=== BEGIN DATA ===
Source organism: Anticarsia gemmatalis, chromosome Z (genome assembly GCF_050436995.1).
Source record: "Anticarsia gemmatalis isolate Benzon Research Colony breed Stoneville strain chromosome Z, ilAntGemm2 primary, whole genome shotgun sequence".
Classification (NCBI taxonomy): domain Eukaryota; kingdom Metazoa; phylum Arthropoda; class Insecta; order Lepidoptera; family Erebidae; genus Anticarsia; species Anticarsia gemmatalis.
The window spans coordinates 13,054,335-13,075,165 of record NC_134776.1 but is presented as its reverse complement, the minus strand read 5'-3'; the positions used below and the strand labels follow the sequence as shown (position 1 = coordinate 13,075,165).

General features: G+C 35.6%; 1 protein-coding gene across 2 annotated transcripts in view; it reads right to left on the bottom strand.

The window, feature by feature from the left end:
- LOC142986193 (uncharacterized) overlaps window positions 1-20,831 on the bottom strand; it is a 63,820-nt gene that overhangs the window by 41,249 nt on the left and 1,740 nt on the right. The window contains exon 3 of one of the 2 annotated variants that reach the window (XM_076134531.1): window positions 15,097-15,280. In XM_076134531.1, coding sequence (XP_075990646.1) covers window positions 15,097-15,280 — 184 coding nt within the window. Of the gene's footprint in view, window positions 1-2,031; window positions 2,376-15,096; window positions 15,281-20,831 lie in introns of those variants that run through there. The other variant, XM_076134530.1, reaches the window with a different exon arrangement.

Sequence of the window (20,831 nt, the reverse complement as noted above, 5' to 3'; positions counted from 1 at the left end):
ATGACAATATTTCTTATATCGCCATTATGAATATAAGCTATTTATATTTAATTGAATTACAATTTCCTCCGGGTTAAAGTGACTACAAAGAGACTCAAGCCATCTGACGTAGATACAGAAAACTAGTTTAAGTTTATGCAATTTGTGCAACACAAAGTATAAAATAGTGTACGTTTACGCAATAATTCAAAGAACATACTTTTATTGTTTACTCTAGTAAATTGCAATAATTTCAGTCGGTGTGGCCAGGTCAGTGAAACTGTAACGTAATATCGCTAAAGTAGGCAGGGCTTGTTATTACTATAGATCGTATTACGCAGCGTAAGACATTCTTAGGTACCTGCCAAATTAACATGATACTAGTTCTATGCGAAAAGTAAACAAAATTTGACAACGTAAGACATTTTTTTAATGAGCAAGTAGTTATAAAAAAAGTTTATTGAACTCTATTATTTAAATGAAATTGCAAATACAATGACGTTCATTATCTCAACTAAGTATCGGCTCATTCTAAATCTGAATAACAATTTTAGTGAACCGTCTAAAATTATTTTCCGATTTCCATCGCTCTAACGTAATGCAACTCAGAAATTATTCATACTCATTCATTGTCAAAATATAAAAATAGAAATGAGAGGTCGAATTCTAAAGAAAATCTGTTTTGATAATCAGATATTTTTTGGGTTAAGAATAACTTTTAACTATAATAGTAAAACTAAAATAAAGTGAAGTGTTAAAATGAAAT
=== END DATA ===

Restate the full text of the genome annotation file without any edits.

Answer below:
Source organism: Anticarsia gemmatalis, chromosome Z (genome assembly GCF_050436995.1).
Source record: "Anticarsia gemmatalis isolate Benzon Research Colony breed Stoneville strain chromosome Z, ilAntGemm2 primary, whole genome shotgun sequence".
Classification (NCBI taxonomy): domain Eukaryota; kingdom Metazoa; phylum Arthropoda; class Insecta; order Lepidoptera; family Erebidae; genus Anticarsia; species Anticarsia gemmatalis.
The window spans coordinates 13,054,335-13,075,165 of record NC_134776.1 but is presented as its reverse complement, the minus strand read 5'-3'; the positions used below and the strand labels follow the sequence as shown (position 1 = coordinate 13,075,165).

General features: G+C 35.6%; 1 protein-coding gene across 2 annotated transcripts in view; it reads right to left on the bottom strand.

The window, feature by feature from the left end:
- LOC142986193 (uncharacterized) overlaps window positions 1-20,831 on the bottom strand; it is a 63,820-nt gene that overhangs the window by 41,249 nt on the left and 1,740 nt on the right. The window contains exon 3 of one of the 2 annotated variants that reach the window (XM_076134531.1): window positions 15,097-15,280. In XM_076134531.1, coding sequence (XP_075990646.1) covers window positions 15,097-15,280 — 184 coding nt within the window. Of the gene's footprint in view, window positions 1-2,031; window positions 2,376-15,096; window positions 15,281-20,831 lie in introns of those variants that run through there. The other variant, XM_076134530.1, reaches the window with a different exon arrangement.

Sequence of the window (20,831 nt, the reverse complement as noted above, 5' to 3'; positions counted from 1 at the left end):
ATGACAATATTTCTTATATCGCCATTATGAATATAAGCTATTTATATTTAATTGAATTACAATTTCCTCCGGGTTAAAGTGACTACAAAGAGACTCAAGCCATCTGACGTAGATACAGAAAACTAGTTTAAGTTTATGCAATTTGTGCAACACAAAGTATAAAATAGTGTACGTTTACGCAATAATTCAAAGAACATACTTTTATTGTTTACTCTAGTAAATTGCAATAATTTCAGTCGGTGTGGCCAGGTCAGTGAAACTGTAACGTAATATCGCTAAAGTAGGCAGGGCTTGTTATTACTATAGATCGTATTACGCAGCGTAAGACATTCTTAGGTACCTGCCAAATTAACATGATACTAGTTCTATGCGAAAAGTAAACAAAATTTGACAACGTAAGACATTTTTTTAATGAGCAAGTAGTTATAAAAAAAGTTTATTGAACTCTATTATTTAAATGAAATTGCAAATACAATGACGTTCATTATCTCAACTAAGTATCGGCTCATTCTAAATCTGAATAACAATTTTAGTGAACCGTCTAAAATTATTTTCCGATTTCCATCGCTCTAACGTAATGCAACTCAGAAATTATTCATACTCATTCATTGTCAAAATATAAAAATAGAAATGAGAGGTCGAATTCTAAAGAAAATCTGTTTTGATAATCAGATATTTTTTGGGTTAAGAATAACTTTTAACTATAATAGTAAAACTAAAATAAAGTGAAGTGTTAAAATGAAAT